11 December 2015—two days before my mother’s 74th birthday—I am sitting in the recovery bay of Spartanburg Regional Heart Center with my nephew and looking at my father swimming back to us through the sedatives from having his pacemaker battery replaced.
My father will be 77 next month, and I, 55 a few days before. My nephew turns 33 in March. We have been discussing this oddity of symmetry among our ages lately.
As I watch my father, I realize I have been doing this recently every time I pass a mirror. It is the gaze of an aging man watching aging men.
My father wakes quickly, it seems, and is restless, even profane, demanding water and making as if he can stand to leave.
Soon after the technician explains the new pacemaker to all of us—he talks loudly and slowly to my father in a way that makes me very uncomfortable—the nurse comes in and allows my nephew and me to help my father dress.
Even without sedation, my father struggles now to lift himself out of chairs. He can barely reach his feet to put on his socks and shoes. His breathing is labored, and years have brought him to this: “The world is too much with us; late and soon,/ Getting and spending, we lay waste our powers.”
Days later, my father admits that he wanted me there because he didn’t think he would live through the procedure, although his doctor informed us after the replacement that the pacemaker has been remarkably therapeutic for my father’s heart, adding that the real problem is my father’s lack of exercise and being overweight—again, too much “world.”
23 December 2015—I have been sick for over a week, even going to the doctor (maybe the first time in over two years). One consequence of my puniness has been my inability to keep up with all my hair removal obligations: I shave my head, face, and legs (a serious cyclist for over 30 years) as well as groom a greying Van Dyke beard (yes, cliché for a man with a shaved head, I know, but forgive me my vanities).
That morning I can no longer tolerate the scraggly beard so I find myself standing in front of the mirror to trim it when I see my uncle Buddy and my grandfather Slick (who I dubbed Tu-Daddy).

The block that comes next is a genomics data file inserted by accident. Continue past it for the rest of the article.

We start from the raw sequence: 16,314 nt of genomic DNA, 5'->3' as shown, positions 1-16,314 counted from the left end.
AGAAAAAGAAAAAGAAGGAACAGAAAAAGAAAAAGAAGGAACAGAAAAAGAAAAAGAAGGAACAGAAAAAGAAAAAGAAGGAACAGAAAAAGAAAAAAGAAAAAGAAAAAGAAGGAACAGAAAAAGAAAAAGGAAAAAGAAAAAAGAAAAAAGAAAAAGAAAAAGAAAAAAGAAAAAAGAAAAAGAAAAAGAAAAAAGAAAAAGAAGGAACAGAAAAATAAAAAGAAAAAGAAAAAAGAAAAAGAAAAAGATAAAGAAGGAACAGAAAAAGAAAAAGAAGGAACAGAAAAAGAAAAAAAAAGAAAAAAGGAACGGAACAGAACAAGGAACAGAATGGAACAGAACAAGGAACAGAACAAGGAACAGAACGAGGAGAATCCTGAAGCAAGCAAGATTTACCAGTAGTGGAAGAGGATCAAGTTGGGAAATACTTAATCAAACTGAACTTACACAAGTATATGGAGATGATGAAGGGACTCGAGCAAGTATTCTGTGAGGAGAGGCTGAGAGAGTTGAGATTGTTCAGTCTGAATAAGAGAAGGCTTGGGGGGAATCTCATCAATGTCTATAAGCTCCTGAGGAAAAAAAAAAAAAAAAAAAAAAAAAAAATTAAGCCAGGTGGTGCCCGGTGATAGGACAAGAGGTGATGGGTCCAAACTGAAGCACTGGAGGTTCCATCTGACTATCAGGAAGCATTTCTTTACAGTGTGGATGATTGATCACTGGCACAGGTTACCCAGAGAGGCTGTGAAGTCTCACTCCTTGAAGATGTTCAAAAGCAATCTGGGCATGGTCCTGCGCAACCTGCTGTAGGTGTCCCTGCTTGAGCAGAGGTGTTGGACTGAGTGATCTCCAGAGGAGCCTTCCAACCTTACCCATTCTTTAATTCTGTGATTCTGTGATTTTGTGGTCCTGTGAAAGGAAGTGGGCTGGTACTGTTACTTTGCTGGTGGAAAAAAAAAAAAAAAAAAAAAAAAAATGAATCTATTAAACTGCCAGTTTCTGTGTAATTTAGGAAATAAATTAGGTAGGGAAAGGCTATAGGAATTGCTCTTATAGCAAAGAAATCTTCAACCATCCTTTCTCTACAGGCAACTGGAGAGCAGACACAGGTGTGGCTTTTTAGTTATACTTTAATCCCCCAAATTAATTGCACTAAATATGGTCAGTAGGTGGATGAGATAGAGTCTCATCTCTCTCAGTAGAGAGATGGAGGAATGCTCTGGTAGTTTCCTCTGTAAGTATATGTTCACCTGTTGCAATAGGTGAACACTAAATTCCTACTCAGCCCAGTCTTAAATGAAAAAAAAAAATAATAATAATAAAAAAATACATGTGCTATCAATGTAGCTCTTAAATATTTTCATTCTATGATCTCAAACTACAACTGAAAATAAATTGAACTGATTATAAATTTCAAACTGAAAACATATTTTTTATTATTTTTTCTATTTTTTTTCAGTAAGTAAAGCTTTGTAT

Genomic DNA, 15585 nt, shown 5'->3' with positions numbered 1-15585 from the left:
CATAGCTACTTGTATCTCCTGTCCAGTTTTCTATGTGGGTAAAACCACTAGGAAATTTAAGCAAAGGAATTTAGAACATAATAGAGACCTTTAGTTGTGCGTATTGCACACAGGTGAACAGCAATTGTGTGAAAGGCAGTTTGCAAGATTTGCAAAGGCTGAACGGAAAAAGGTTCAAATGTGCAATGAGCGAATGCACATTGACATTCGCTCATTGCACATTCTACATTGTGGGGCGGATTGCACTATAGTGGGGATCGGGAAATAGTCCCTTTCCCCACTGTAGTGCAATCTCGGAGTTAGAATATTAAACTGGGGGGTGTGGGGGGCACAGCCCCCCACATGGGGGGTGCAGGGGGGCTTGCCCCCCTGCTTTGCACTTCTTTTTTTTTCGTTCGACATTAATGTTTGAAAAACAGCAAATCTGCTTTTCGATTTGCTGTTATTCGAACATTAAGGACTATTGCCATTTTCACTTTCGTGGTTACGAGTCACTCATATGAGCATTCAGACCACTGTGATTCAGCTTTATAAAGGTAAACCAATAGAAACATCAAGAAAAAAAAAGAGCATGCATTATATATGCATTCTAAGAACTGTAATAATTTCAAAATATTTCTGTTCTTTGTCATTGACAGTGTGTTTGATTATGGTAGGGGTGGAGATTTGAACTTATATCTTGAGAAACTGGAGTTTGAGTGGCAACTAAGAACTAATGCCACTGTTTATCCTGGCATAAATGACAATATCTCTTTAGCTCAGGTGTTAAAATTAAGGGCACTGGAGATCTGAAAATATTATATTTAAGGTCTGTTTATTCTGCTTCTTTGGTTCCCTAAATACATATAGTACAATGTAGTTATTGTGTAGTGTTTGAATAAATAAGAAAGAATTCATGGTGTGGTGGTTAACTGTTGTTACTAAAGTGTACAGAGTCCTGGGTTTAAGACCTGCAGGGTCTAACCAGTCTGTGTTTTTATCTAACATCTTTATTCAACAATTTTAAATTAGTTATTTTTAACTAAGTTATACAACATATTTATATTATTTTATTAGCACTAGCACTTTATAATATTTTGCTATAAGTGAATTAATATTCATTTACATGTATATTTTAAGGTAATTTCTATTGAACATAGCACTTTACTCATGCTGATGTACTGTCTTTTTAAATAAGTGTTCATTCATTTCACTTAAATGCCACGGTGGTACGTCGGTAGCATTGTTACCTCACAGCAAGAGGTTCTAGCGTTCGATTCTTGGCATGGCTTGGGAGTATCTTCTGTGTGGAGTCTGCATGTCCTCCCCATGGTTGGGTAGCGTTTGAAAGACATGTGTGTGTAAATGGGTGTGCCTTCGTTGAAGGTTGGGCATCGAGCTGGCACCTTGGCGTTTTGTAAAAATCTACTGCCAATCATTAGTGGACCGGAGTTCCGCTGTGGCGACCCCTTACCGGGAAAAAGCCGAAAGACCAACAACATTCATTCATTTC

After trimming, I post a comment about this seeing on Facebook and tag my uncle Buddy and aunt Patsy. Buddy, who will turn 66 in February (more arbitrary symmetry of ages), replies by posting a picture of Slick from 1970, when he was about the age I am now.
This moment on social media becomes another mirror for an aging man to gaze at aging men.
Like Slick in 1970, I am now a grandfather and a father, one who must face mirrors every day—the literal mirrors on walls around me and also the many faces of the ones I love.
No amount of shaving can reveal anything I do not already know. No amount of trimming the Van Dyke can deny the greying hair.
I too am of this “world” like my father, the years mooring me to the places of my life and slowing me incrementally.
Under the brakes of aging and the compulsion to gaze, there is again Wordsworth: “We have given our hearts away,” and I hear what a younger man cannot—even as my senses slowly fade.
For Further Reading
The World Is Too Much With Us, William Wordsworth
[my father moved through dooms of love], e.e. cummings
Do not go gentle into that good night, Dylan Thomas
Those Winter Sundays, Robert Hayden
Eating Together, Li-Young Lee
The Gift, Li-Young Lee
The Hospital Window, James Dickey